That represents a capital loss of about 60 per cent?


Yes. Of course, everything was working on a 6 per cent. basis when this was done, if not 64 per cent.


That is more, of course.


That, of course, has always been one of the great troubles of this land settlement question—that it had to be done on a basis of 6½ per cent. Money was very dear at that time. I do not know whether the noble Lord opposite is really indignant about the loss, but I am afraid that some of us who are landowners are quite content when we get a return of 2 per cent. on our property. I expect his retort will be that we ought to be more careful with the taxpayers' money, and that, perhaps, was rather why Sir Arthur Griffith-Boscawen, in another place, suggested that the State was not always the best of landlords and that it was to be regretted that the large landowners of the country were dying out. My own experience has been the same as that of very many people—that you were very lucky, as a landowner, if you got 4 per cent. on the money you spent in equipping a farm.

In regard to the figures, I should be very pleased to give them to the noble Marquess in full if he would like to examine them, because they are interesting. He travelled over a great deal of ground in the course of his speech and, quite rightly, flattered himself over the success of his small holdings scheme, which was started, I think, in 1908, and compared that with what he professes to regard as the great failure of the Government small holdings scheme of later years. The noble Marquess is perfectly correct in saying that his small holdings were a success. He told your Lordships, quite honestly, that they were not entirely self-supporting. I think his figures were practically correct and that something like £300,000 has been paid out in respect of them.


£40,000 for seven years.


That is right; that is nearly £300,000; and I think it can be said that they have proved a great boon to the country. But to compare small holdings started in 1908 with small holdings started in 1919–20 is impossible; they are absolutely not comparable and, as the noble Marquess himself said, it is not a fair comparison. May I, as a farmer, say something that we all know—namely, that in 1908, and subsequently, land was on the rise and farmers were making better profits. I know it myself. In 1909, 1910, 1911 and 1912, so far as my own experience goes, each year showed a little improvement on its predecessor. That went on until last year, practically, and, as a rule, there was a steady rise in farmers' profits.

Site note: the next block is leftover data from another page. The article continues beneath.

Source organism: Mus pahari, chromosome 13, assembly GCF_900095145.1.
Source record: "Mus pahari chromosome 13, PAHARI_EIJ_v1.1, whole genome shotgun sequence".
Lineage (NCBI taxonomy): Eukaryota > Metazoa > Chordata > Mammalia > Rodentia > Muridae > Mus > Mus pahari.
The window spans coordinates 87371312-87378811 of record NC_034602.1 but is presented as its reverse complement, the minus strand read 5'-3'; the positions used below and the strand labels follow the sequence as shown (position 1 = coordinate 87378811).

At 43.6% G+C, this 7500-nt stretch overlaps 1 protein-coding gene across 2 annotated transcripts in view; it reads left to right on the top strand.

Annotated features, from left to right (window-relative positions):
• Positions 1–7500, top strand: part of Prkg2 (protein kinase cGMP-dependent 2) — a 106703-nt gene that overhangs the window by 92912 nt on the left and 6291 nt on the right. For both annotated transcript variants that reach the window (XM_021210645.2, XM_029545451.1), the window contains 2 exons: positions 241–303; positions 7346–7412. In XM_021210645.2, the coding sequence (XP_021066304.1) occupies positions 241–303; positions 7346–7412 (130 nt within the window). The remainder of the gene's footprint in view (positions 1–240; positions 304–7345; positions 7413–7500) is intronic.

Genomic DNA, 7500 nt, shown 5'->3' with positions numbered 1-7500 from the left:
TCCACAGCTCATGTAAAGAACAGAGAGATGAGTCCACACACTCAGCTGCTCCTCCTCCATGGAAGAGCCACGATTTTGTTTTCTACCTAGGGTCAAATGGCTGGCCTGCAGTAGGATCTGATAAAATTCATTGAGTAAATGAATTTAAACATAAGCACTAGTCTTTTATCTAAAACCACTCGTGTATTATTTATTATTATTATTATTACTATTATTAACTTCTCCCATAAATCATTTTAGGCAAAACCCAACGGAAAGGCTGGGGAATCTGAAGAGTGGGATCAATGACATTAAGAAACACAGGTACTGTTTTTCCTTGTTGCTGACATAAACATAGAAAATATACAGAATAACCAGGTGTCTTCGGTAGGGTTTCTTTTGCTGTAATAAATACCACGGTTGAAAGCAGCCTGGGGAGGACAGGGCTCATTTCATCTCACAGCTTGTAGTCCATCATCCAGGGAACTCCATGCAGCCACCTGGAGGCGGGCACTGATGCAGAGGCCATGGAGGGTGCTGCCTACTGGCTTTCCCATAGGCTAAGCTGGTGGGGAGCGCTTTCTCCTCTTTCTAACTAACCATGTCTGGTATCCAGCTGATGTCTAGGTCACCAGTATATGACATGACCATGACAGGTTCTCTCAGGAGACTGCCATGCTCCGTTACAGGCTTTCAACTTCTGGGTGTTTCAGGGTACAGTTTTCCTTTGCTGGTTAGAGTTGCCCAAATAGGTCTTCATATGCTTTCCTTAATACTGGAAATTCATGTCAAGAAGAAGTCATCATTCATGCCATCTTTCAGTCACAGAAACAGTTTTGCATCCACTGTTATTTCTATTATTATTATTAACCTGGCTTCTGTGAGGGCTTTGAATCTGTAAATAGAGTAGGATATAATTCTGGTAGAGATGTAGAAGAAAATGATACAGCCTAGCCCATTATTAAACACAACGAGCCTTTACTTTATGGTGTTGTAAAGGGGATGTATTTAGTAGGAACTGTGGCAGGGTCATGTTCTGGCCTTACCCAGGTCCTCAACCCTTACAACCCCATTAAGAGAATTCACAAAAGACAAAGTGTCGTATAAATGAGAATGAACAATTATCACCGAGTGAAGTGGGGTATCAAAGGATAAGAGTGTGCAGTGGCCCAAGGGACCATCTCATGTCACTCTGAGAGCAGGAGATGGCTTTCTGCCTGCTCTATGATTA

Consequently, it would be a very extraordinary thing if small holders—I am speaking of them now in the bulk—who were put on the land in 1908 had not done pretty well by 1919 or 1920. Some of them, as we know, have gone out; but a great many of them remain and have done exceedingly well. Everything was much cheaper in 1908 and every small holder who started then and carried on right up to 1914 or 1915 got the benefit of improving conditions and rising prices. Therefore, as I have said, it would have been strange if the noble Marquess's scheme had not been a success. I can assure him that I do not wish to belittle his efforts, because his was a very excellent Bill and it has been appreciated by thousands of people in the country who obtained small holdings under it.

Having said that, I must add one word in defence of the present condition of things. The two schemes are absolutely not comparable. To start with, the cost of buying the land differs enormously. In addition to that the cost of houses, fences and equipment went up to three times its pre-war value and, as the noble Lord, Lord Ernie, said, it became an absolute impossibility to put men on the land, as an economic proposition. As the noble and learned Lord opposite has said, every one of these men who have been settled on the land has been given an absolute gift from the State there is no getting over that fact, and I hope they are thankful. But when he goes on to say that it ought never to have beta done, that, of course, is a question of policy for which he is not responsible. It was done by the responsible Government of the day, and I do not believe—and I say this with the very greatest confidence—that there was in another place, and I am very doubtful whether there was in your Lordships' House, a single man belonging to the Party to which the two noble Lords opposite adhere, who, when this proposition came forward, got up and protested against it.


There were only sixteen there.


That may he; but I think it is putting them a little low, from what I know of them, to suppose that they would not have protested had they thought it necessary. But when Lord Ernie brought forward this proposal there was no pretence that it was going to be an economic scheme. There was at that time an enormous public demand that ex-soldiers should be put on the land. I was not a member of the Government then. I must say that I did not think the country could afford it and I was very doutbful about the whole thing. However, it has been done, and I think it has been done well. Certainly, the, figures are bad, and I do not wish to gloss over them for a moment.

The Geddes Report says exactly what Lord Ernle has said—that the scheme will cost £20,000,000, and that it is probable that when the county councils take over the whole business of the small holdings of ex-soldiers settled on the land, we shall lose £8,000,000 of capital, and I anticipate that those figures are somewhere near the mark. At the same time it must be remembered that there was a strong demand for the settlement of these ex-Service men on the land and, though I am pleased to say that prices are falling and these men cart be settled now at a lower cost and with less loss, I make bold to say that he would be a very rash man who would get up in another place and demand that the settlement of ex-Service men on the land should be stopped and that no more money should be spent upon it. I am very doubtful whether the friends of the noble and learned Lord would agree to the suggestion that the whole thing should be stopped.